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jaan e kharabat

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Reply with quote  #16 
I'm a 'non-Indian' and around 90% of my listening of music is of the vocal idioms. Perhaps the question should be "do instrument players of Indian origin predominantly listen to vocal music?"
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Aanaddha

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Reply with quote  #17 
Quote:
Originally Posted by "jaan
I'm a 'non-Indian' and around 90% of my listening of music is of the vocal idioms. Perhaps the question should be "do instrument players of Indian origin predominantly listen to vocal music?"
...also a non-asian who listenstens to vocal and instrumental ICM about 50/50.

It may be true; I can't recall the last time, if ever, I've discussed ICM vocal with another non-asian. The larger number of Western fans of ICM I've encountered in the States aren't terribly familiar with much beyond sitar and tabla and the basic dance styles. Hollywood/Bollywood Indian-theme musical movies with western settings and familiar actors does appear to be making headway, however. :roll:

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jaan e kharabat

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Reply with quote  #18 
Quote:
Originally Posted by "Aanaddha"
Quote:
Originally Posted by "jaan
I'm a 'non-Indian' and around 90% of my listening of music is of the vocal idioms. Perhaps the question should be "do instrument players of Indian origin predominantly listen to vocal music?"
...also a non-asian who listenstens to vocal and instrumental ICM about 50/50.

It may be true; I can't recall the last time, if ever, I've discussed ICM vocal with another non-asian. The larger number of Western fans of ICM I've encountered in the States aren't terribly familiar with much beyond sitar and tabla and the basic dance styles. Hollywood/Bollywood Indian-theme musical movies with western settings and familiar actors does appear to be making headway, however. :roll:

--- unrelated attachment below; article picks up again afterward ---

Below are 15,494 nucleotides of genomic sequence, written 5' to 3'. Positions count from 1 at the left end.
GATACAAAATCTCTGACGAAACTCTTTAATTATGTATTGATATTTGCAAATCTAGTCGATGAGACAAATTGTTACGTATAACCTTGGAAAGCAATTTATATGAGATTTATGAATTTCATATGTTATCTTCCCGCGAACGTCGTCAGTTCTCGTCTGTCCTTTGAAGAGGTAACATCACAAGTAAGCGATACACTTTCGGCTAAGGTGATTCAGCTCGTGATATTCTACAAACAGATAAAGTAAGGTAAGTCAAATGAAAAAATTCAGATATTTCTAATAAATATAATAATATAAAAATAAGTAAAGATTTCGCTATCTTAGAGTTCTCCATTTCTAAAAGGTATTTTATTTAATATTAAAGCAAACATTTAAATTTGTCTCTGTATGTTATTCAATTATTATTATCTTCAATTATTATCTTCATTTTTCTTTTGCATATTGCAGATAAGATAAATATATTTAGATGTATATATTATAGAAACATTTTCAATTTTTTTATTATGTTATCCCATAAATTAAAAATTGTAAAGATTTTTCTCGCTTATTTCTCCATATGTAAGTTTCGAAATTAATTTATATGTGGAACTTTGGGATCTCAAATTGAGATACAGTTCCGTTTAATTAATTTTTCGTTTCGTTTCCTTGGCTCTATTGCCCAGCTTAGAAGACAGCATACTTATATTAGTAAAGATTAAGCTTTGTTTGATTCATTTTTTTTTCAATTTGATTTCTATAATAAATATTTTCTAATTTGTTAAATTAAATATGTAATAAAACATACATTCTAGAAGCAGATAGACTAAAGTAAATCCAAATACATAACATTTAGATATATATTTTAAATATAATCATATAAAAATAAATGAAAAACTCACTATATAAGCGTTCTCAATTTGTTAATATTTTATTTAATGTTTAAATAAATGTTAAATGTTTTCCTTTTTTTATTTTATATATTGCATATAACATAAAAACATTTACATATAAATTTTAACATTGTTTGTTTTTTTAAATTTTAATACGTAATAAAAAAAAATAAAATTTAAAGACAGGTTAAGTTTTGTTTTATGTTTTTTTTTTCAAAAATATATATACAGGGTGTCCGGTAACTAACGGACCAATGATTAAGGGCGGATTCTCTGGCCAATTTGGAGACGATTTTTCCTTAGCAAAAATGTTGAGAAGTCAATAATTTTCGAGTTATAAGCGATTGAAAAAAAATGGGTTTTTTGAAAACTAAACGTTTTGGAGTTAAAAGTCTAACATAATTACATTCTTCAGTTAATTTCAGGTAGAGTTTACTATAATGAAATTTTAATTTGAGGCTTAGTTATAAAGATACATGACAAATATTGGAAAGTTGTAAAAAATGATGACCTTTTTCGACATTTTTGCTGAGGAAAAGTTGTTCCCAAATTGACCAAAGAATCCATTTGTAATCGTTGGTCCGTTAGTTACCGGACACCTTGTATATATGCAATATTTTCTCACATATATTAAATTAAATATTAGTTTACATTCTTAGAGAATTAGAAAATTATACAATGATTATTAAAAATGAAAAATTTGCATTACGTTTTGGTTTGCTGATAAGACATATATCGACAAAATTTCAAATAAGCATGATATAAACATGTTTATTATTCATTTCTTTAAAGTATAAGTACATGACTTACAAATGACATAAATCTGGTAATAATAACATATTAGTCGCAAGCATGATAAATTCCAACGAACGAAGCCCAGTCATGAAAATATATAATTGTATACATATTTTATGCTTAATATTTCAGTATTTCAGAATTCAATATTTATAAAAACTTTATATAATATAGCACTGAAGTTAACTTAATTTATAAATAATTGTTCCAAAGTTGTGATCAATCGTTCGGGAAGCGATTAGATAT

Well I wouldn't categorise myself as 'non-asian' either, but yeah there does seem to be more 'occidental' looking people at instrumental concerts than at vocal ones.

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If there are just ''six tones'' in an octave [sic] then why have frets for tones that don't exist?
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luvdasitar

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Reply with quote  #19 
Hey!! I am an Indian and I listen to sitar the most because
(1) I Love it
(2) I love it...
(3) I love it!!

I think most "non-indian" people listen to it because they can draw their own interpretation of the emotion in the raaga without having to grapple with the meaning of words.

But I also love vocal music. Apart from the usual suspects Ustad Bade Ghulam Ali Khan and Ustad Amir Khan et al, I am also unashamedly a fan of Pandit Kumar Gandharva. People usually never mention him in the same breath as other stalwarts, I have always wondered why though ?
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Aanaddha

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Reply with quote  #20 
Quote:
Originally Posted by "jaan
Well I wouldn't categorise myself as 'non-asian' either, but yeah there does seem to be more 'occidental' looking people at instrumental concerts than at vocal ones.
My apologies for the misnomer. It's not clear sometimes when refering to asian/south asian/eastern parts of the world. I certainly wouldn't refer to my Canadian or Australian aquaintances as 'English' the same as I would'nt dare refer to my Pakistani, Afghani, or Bangladeshi musical friends and vocalists as 'Indian'.

There certainly must be quite a few people of south Indian origin who prefer to listen to instrumental music than to vocal HCM.

btw - is Australia an asian continent? What origin are the people of New Zealand regarded?

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If he could sing, and nature to accompany him, what need would he have for an instrument?
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Aanaddha

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Reply with quote  #21 
Quote: